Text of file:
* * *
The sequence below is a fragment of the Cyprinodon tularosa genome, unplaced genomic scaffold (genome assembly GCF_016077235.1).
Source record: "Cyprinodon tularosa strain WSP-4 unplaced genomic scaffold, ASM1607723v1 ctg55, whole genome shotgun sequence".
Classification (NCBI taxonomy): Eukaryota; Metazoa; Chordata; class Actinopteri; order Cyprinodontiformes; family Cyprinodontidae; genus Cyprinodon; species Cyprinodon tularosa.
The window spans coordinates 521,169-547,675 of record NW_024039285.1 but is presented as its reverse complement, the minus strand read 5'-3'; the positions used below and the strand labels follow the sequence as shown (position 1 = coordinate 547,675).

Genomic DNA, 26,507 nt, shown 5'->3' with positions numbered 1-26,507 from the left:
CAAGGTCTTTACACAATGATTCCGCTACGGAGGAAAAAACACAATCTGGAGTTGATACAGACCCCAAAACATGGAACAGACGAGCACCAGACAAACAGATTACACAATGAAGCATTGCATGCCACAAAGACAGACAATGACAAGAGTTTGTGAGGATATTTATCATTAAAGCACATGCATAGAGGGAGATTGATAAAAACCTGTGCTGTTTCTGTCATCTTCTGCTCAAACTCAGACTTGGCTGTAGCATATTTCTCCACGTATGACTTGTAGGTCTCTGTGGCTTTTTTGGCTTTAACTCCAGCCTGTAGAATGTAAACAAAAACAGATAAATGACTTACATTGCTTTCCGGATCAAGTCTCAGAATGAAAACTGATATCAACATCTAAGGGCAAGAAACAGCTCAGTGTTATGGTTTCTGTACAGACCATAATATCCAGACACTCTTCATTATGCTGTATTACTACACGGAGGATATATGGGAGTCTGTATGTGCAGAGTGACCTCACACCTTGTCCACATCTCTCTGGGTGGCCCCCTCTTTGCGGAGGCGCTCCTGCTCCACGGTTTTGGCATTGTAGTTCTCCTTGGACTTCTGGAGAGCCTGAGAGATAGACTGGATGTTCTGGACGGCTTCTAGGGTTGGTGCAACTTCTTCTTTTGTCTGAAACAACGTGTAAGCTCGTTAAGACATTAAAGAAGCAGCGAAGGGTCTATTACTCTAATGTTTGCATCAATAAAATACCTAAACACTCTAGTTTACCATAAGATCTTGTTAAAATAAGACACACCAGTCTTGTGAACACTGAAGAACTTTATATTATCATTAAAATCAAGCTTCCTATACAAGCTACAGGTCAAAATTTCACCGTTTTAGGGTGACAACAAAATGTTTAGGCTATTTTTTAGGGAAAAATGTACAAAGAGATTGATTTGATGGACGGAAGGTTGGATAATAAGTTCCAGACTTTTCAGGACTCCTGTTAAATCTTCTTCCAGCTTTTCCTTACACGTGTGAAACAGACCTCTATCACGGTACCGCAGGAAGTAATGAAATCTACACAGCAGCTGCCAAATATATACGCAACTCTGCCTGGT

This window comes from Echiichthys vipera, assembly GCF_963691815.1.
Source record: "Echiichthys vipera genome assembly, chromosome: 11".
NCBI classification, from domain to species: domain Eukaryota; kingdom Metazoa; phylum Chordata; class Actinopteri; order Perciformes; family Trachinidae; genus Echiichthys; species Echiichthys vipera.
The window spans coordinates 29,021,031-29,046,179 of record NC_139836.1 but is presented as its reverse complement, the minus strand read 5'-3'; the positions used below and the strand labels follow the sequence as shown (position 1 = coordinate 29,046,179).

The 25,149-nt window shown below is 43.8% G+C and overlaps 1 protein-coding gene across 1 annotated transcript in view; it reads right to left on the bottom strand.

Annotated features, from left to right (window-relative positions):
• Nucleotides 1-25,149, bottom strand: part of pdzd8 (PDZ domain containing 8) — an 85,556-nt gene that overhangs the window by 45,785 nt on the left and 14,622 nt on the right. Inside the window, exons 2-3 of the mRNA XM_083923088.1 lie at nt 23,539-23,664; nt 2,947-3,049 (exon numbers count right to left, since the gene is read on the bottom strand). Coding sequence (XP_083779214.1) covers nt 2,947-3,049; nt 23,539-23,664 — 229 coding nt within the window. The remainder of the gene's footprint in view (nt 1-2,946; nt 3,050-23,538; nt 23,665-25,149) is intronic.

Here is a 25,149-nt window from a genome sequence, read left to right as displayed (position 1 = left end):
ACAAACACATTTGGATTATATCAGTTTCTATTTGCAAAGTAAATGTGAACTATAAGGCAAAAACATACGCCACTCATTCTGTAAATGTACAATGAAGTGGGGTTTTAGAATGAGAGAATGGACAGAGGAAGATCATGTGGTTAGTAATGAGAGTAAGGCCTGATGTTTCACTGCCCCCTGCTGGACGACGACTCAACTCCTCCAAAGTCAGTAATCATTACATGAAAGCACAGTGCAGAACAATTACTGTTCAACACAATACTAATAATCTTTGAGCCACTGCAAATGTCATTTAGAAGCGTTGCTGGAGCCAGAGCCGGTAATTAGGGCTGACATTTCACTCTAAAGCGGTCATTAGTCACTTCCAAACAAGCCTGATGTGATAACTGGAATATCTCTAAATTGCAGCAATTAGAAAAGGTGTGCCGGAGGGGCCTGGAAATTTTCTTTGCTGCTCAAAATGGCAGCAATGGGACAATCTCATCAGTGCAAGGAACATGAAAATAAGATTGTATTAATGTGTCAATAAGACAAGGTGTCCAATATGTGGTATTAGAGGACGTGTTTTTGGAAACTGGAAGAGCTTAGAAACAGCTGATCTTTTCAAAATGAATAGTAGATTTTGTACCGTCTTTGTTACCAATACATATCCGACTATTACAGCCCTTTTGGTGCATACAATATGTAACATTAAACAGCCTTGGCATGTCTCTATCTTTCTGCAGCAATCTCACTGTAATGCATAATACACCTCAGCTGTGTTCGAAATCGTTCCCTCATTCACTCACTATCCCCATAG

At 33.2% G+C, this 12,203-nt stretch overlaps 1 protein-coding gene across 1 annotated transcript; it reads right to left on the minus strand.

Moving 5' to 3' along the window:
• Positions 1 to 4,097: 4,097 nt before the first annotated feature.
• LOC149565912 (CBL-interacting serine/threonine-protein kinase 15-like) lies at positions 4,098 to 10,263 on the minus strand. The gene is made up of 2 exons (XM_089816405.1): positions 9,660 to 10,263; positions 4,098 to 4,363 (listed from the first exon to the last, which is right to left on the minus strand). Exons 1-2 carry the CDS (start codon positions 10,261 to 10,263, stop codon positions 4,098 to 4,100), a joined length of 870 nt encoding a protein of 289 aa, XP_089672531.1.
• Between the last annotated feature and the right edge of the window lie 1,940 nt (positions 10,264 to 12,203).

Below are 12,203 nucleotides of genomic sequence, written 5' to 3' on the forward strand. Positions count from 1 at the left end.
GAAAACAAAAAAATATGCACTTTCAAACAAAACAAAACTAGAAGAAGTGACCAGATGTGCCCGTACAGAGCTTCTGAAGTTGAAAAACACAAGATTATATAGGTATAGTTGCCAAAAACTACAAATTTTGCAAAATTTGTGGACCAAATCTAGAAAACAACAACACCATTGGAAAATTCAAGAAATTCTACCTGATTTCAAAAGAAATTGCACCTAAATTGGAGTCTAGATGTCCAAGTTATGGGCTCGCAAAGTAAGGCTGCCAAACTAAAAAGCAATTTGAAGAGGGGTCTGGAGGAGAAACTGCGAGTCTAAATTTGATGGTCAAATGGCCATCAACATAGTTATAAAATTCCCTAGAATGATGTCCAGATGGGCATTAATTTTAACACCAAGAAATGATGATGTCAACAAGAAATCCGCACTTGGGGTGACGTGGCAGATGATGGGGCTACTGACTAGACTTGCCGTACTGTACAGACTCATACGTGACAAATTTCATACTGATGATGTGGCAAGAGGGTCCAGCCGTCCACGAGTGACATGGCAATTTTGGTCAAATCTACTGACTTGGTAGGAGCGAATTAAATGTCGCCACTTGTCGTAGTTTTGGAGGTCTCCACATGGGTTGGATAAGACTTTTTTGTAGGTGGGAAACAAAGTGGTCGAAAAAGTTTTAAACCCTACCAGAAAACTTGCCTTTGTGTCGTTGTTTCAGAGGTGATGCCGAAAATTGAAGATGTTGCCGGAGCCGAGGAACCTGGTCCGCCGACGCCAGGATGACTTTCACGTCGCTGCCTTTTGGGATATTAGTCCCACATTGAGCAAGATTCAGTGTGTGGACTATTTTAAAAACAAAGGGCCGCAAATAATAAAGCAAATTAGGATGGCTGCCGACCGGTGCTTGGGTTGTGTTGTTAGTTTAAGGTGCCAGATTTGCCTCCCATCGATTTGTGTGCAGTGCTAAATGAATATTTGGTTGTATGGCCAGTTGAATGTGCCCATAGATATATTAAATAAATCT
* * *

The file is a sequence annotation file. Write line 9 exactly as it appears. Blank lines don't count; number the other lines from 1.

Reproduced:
NCBI classification, from domain to species: domain Eukaryota; kingdom Metazoa; phylum Chordata; class Actinopteri; order Perciformes; family Trachinidae; genus Echiichthys; species Echiichthys vipera.